The following search-marketing glossary highlights common acronyms often used by the search marketing community.
Contents of Post
- 1 Search Engine (SE)
- 2 SEO
- 3 SEM: Search Engine Marketing
- 4 Search Engine Results Pages (SERPs)
- 5 Search Advertising
- 6 SEA: Search Engine Advertising
- 7 SEP
- 8 SEF: Search Engine Friendly
- 9 SMM: Social Media Marketing
- 10 Link Building
- 11 PPC
- 12 Offpage Optimization
- 13 Onpage Optimization
- 14 Keyword
- 15 Spider
- 16 Meta Tags
- 17 Quality Score
- 18 No-follow Attributes
- 19 Backlinks
- 20 Website Structure
- 21 Inbound link
- 22 Related
Search Engine (SE)
A search engine is a website through which users can search internet content. To do this, users enter the desired search term into the search field. The search engine then looks through its index for relevant websites and displays them in the form of a list. The search engine’s internal evaluation algorithm determines which position a website will get in the search results. Google, Bing and Yahoo are examples of popular search engines.
SEO stands for “Search Engine Optimization.” It is the process of getting traffic from the “free,” “organic,” “editorial” or “natural” search results on search engines.The process of making a site and its content highly relevant for both search engines and searchers. SEO includes technical tasks to make it easier for search engines to find and index a site for the appropriate keywords, as well as marketing-focused tasks to make a site more appealing to users. Successful search marketing helps a site gain top positioning for relevant words and phrases.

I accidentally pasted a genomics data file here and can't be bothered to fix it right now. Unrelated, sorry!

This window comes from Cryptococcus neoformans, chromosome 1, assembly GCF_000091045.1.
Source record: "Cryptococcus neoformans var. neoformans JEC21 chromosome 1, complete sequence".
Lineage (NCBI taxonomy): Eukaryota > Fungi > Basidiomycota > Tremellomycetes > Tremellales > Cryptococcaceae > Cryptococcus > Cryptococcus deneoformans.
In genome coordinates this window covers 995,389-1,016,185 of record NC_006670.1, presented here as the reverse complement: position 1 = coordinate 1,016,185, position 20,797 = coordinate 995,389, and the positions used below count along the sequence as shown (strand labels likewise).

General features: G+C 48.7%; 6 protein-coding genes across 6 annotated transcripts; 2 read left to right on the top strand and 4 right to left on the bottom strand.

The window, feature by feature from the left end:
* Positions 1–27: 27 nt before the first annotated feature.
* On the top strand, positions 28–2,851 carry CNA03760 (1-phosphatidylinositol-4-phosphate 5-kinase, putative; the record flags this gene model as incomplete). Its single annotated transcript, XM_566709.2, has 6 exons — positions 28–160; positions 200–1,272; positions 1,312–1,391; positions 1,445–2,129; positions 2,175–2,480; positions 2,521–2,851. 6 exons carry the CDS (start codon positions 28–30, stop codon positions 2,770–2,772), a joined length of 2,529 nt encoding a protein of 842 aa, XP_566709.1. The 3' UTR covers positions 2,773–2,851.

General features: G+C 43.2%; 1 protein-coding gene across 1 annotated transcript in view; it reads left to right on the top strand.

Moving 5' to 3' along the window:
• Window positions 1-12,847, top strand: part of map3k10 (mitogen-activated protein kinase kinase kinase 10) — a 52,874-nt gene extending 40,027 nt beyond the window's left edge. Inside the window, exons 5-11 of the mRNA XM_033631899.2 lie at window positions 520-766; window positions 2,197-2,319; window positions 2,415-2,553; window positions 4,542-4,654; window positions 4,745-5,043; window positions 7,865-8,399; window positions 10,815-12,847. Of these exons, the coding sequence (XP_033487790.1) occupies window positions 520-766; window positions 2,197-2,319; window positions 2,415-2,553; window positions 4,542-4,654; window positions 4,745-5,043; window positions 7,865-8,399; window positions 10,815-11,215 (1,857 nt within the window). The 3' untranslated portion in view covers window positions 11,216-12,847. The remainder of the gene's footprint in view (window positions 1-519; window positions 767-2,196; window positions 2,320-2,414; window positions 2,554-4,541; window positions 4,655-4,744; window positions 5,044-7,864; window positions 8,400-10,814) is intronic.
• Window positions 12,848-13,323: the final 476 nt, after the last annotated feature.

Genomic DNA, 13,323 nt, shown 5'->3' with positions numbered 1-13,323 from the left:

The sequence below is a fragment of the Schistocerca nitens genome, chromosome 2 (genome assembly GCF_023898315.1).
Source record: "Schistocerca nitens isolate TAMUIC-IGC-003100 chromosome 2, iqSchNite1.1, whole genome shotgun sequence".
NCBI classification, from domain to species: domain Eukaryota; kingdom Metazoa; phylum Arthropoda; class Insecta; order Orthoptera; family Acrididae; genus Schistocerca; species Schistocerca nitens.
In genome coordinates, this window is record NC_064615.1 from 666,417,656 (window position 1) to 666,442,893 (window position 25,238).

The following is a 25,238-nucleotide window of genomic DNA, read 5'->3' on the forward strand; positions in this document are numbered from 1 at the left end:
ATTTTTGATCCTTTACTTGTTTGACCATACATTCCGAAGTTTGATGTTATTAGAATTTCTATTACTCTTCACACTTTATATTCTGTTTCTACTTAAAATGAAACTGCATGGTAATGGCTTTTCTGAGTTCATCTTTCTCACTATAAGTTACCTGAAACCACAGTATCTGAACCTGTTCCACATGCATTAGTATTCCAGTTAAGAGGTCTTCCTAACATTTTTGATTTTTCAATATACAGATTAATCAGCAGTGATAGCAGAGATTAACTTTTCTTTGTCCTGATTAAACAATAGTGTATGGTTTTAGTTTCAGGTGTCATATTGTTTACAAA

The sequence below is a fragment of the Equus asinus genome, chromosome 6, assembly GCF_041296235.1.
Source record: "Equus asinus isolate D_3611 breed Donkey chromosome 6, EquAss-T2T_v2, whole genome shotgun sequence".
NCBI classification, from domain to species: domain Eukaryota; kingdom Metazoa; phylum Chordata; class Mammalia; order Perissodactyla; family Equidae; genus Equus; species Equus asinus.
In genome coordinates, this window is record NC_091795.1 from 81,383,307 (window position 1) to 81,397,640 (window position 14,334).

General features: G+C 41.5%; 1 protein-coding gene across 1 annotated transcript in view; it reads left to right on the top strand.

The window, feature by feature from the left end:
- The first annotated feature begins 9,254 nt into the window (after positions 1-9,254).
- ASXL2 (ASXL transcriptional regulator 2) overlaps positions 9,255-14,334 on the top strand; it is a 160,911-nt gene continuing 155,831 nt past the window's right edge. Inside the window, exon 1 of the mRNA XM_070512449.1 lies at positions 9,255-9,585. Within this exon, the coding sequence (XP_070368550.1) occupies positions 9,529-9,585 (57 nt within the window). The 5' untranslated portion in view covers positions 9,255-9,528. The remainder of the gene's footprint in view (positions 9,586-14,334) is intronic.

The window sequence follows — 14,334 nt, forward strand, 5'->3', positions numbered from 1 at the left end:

SEM: Search Engine Marketing
SEM is using search engines, like Google or Bing, to market products and services. If your SEM is effective than a potential client or customer will find your website when he types in the keywords that you have decided are your most important ones. SEM consists of SEO and SEA, and is always based upon a SEF website. Extra SEM is generated by SMM.
So search engine marketing is in fact a combination of factors that will be explained below.
Search Engine Results Pages (SERPs)
The page searchers see after they’ve entered their query into the search box. This page lists several Web pages related to the searcher’s query, sorted by relevance. Increasingly, search engines are returning blended search results, which include images, videos, and results from specialty databases on their SERPs.
Also called Paid Search. An advertiser bids for the chance to have their ad display when a user searches for a given keyword. These are usually text ads, which are displayed above or to the right of the algorithmic (organic) search results. Most search ads are sold by the PPC model, where the advertiser pays only when the user clicks on the ad or text link.
SEA: Search Engine Advertising